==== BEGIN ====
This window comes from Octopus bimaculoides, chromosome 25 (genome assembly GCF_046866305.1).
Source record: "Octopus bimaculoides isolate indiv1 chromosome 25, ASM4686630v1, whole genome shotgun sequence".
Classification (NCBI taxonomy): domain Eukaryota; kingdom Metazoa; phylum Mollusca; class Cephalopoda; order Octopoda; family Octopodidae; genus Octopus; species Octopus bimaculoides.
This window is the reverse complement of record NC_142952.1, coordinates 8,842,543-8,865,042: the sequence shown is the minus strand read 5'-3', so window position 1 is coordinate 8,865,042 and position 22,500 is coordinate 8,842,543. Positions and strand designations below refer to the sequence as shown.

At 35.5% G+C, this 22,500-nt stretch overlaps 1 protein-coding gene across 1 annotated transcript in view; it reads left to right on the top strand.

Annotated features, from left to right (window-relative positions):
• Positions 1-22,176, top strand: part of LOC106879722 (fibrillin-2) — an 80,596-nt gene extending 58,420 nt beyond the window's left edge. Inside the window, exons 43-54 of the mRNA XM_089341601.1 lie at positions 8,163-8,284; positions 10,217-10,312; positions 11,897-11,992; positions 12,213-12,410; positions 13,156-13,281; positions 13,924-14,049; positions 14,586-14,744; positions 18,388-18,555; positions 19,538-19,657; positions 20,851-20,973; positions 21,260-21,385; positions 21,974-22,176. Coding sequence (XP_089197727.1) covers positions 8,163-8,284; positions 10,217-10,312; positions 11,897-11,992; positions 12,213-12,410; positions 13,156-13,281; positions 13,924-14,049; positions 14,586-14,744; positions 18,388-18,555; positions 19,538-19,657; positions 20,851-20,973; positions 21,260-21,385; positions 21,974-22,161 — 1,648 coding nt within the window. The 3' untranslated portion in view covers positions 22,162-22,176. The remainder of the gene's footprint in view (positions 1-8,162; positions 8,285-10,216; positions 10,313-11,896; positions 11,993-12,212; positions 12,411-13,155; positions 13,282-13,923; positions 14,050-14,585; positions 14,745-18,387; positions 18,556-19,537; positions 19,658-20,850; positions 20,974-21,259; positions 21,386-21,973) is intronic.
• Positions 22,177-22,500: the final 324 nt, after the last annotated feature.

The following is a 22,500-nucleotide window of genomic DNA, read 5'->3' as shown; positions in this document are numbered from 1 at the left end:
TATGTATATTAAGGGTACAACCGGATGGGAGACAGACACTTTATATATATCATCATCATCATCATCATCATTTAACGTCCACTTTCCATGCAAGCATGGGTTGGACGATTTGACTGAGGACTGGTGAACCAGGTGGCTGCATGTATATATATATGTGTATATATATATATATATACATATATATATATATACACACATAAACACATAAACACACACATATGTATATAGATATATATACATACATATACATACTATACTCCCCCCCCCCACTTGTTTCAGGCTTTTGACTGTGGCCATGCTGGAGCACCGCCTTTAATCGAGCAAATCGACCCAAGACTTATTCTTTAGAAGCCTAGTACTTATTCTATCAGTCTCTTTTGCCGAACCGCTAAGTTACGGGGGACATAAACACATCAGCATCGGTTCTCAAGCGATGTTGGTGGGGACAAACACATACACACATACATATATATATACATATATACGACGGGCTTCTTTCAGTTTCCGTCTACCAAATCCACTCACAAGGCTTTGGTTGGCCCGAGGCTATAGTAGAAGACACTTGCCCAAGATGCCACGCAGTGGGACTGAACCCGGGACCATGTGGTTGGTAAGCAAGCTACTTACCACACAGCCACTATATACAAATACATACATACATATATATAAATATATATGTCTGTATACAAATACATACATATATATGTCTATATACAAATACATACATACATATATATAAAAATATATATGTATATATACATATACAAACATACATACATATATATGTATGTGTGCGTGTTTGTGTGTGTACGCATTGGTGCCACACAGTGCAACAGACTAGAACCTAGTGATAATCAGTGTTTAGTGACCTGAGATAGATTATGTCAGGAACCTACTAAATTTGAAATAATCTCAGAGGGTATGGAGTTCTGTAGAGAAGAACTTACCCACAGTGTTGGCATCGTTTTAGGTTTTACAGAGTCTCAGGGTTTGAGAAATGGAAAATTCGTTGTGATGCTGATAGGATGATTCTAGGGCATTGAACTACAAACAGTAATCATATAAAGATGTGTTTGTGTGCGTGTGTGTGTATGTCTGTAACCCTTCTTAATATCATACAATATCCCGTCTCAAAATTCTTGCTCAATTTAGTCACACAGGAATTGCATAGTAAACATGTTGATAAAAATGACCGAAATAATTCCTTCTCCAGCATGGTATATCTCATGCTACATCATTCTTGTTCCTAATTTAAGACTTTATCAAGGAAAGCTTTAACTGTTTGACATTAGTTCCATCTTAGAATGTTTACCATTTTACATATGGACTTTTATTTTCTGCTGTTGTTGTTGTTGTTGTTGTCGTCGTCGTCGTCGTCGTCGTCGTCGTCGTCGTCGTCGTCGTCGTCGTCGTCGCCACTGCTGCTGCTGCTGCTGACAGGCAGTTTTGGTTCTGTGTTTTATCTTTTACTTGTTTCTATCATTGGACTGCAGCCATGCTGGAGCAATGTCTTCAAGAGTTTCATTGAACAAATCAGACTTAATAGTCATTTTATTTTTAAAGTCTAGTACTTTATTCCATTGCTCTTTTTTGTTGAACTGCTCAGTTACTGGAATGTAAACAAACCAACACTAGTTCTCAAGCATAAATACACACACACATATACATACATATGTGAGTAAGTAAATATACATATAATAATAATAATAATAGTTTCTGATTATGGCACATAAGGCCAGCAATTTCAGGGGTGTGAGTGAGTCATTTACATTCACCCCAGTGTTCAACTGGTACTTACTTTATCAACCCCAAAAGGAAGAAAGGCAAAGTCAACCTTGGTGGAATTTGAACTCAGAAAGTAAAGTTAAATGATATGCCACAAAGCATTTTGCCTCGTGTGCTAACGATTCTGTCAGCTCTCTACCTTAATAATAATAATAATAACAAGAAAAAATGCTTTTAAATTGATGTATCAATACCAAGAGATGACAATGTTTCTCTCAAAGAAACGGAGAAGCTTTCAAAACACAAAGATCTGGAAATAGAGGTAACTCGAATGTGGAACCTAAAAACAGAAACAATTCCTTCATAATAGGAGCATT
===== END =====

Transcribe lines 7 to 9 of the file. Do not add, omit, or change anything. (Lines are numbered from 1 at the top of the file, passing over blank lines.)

• Positions 1-22,176, top strand: part of LOC106879722 (fibrillin-2) — an 80,596-nt gene extending 58,420 nt beyond the window's left edge. Inside the window, exons 43-54 of the mRNA XM_089341601.1 lie at positions 8,163-8,284; positions 10,217-10,312; positions 11,897-11,992; positions 12,213-12,410; positions 13,156-13,281; positions 13,924-14,049; positions 14,586-14,744; positions 18,388-18,555; positions 19,538-19,657; positions 20,851-20,973; positions 21,260-21,385; positions 21,974-22,176. Coding sequence (XP_089197727.1) covers positions 8,163-8,284; positions 10,217-10,312; positions 11,897-11,992; positions 12,213-12,410; positions 13,156-13,281; positions 13,924-14,049; positions 14,586-14,744; positions 18,388-18,555; positions 19,538-19,657; positions 20,851-20,973; positions 21,260-21,385; positions 21,974-22,161 — 1,648 coding nt within the window. The 3' untranslated portion in view covers positions 22,162-22,176. The remainder of the gene's footprint in view (positions 1-8,162; positions 8,285-10,216; positions 10,313-11,896; positions 11,993-12,212; positions 12,411-13,155; positions 13,282-13,923; positions 14,050-14,585; positions 14,745-18,387; positions 18,556-19,537; positions 19,658-20,850; positions 20,974-21,259; positions 21,386-21,973) is intronic.
• Positions 22,177-22,500: the final 324 nt, after the last annotated feature.

The following is a 22,500-nucleotide window of genomic DNA, read 5'->3' as shown; positions in this document are numbered from 1 at the left end: